Thrombolytic Therapy of AxillarySubclavian Venous Thrombosis

Jeffrey Landercasper, MD; Warren Gall, MD; Michael Fischer, MD; William C. Boyd, MD; Philip J. Dahlberg, MD; William A. Kisken, MD; Terrance Boland, MD
Arch Surg. 1987;122(9):1072-1075. doi:10.1001/archsurg.1987.01400210110017.
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• Patients with axillary-subclavian vein thrombosis often have a poor outcome when treated with intravenous heparin sodium and oral warfarin sodium. Four patients were therefore treated with thrombolytic therapy. Good initial and excellent long-term results were achieved. In follow-up that has ranged up to four years, these patients do not have the common complaints of edema, fatigue, cramping, or weakness seen after traditional anticoagulation. Patients have returned to their previous occupations and have normal arm function. Noninvasive Doppler vascular laboratory studies suggest continued patency of axillary veins. Thrombolytic therapy should be considered in the treatment of spontaneous axillarysubclavian vein thrombosis.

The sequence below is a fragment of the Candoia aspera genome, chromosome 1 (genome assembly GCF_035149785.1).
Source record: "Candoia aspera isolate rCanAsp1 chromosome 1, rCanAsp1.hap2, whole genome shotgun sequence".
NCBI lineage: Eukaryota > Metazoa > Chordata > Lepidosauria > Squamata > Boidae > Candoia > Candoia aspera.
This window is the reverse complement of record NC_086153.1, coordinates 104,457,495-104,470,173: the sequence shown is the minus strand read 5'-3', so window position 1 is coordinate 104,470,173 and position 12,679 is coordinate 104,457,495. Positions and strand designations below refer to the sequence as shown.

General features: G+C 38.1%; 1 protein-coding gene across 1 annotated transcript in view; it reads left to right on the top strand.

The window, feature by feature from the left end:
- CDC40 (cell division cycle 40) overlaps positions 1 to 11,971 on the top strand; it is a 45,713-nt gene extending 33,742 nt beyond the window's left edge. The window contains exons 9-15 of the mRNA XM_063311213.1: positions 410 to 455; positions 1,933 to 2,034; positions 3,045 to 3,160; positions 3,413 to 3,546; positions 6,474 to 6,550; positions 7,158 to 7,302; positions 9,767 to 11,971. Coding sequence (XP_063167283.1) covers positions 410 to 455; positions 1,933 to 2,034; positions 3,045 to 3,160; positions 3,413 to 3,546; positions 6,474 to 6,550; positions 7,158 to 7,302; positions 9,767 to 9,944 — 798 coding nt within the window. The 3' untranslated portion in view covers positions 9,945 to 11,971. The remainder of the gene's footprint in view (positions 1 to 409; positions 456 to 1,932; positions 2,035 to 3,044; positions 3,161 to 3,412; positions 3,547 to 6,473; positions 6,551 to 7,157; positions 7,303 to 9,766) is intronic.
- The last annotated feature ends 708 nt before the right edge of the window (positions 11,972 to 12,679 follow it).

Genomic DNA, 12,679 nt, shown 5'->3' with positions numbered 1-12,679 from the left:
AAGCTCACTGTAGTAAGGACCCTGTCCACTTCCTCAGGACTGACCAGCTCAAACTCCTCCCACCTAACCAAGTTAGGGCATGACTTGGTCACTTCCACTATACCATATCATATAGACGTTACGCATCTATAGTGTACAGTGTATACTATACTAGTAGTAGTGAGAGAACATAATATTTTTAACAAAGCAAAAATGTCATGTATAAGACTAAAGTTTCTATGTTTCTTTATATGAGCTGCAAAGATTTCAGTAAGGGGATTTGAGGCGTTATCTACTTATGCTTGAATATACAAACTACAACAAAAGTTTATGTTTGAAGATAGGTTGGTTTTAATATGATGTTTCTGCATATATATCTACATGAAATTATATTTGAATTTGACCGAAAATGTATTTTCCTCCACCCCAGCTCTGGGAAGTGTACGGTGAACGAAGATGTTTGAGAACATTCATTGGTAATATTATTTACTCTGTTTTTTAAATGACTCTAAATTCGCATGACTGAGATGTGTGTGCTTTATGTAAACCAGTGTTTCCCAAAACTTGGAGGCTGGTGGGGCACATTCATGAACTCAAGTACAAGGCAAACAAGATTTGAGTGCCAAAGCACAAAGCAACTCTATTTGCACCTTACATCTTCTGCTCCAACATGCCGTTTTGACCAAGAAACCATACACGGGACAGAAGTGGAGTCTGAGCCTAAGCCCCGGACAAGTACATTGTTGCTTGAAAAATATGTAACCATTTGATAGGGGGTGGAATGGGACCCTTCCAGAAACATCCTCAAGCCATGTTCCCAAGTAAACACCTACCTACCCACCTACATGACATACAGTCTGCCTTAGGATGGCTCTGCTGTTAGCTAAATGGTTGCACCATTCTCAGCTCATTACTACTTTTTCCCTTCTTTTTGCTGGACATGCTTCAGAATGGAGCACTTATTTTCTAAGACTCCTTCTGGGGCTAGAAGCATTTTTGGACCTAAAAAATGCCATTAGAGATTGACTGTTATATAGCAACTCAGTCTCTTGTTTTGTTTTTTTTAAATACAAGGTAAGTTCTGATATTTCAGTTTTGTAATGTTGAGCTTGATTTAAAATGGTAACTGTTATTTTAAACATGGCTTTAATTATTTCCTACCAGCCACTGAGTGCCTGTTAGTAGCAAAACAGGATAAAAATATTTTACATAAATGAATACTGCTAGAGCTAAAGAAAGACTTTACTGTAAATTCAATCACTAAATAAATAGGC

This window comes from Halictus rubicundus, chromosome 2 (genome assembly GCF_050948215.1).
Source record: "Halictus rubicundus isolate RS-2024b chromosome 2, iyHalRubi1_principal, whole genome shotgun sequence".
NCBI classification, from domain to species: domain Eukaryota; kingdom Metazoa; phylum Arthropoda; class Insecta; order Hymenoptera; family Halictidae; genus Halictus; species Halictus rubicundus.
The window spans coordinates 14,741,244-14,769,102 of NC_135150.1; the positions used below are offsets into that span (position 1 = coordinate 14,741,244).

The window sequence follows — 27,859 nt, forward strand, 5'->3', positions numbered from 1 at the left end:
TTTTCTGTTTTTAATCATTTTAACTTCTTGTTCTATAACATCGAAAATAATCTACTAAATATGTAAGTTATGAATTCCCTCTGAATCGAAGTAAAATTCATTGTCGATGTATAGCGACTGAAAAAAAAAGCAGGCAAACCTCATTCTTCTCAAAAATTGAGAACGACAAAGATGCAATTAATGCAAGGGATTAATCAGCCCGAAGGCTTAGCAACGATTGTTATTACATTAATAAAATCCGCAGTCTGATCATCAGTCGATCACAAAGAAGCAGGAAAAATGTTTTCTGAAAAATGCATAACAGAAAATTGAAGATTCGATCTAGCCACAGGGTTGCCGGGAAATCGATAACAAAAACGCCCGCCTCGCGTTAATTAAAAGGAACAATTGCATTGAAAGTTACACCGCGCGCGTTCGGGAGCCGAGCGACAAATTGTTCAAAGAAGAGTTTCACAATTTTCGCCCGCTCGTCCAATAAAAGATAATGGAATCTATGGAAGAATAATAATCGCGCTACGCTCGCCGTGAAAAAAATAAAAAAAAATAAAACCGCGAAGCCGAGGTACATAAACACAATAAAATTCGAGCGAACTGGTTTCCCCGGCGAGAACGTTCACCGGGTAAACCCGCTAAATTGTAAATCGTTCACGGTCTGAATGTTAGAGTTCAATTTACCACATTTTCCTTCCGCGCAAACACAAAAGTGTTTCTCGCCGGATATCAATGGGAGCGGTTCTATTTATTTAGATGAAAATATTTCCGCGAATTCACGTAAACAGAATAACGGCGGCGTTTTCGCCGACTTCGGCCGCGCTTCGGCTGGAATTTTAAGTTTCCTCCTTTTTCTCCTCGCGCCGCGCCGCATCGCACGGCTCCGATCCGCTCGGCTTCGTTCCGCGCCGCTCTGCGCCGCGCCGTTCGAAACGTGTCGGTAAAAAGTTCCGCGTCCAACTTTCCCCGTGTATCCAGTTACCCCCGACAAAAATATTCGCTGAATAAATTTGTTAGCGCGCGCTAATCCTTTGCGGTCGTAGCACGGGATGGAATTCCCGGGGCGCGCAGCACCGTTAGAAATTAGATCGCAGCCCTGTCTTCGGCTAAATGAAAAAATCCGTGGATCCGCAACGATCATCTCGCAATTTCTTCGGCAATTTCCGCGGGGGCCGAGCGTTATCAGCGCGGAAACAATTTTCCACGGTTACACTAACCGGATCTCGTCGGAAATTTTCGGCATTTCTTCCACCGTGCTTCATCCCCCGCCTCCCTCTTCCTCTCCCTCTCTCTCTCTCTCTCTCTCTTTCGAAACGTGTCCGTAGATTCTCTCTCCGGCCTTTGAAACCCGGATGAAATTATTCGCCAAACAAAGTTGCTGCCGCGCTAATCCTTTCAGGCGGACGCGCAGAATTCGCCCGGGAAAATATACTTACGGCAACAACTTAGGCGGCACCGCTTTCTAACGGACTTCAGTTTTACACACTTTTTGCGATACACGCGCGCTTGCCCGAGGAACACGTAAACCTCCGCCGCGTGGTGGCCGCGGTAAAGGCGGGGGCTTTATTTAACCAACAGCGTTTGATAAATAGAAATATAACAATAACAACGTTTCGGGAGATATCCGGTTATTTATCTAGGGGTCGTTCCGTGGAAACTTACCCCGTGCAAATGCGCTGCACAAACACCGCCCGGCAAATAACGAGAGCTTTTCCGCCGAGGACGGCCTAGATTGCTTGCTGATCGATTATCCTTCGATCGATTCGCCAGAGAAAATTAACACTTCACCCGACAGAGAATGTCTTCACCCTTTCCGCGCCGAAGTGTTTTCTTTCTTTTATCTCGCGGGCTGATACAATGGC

(Arch Surg 1987;122:1072-1075)


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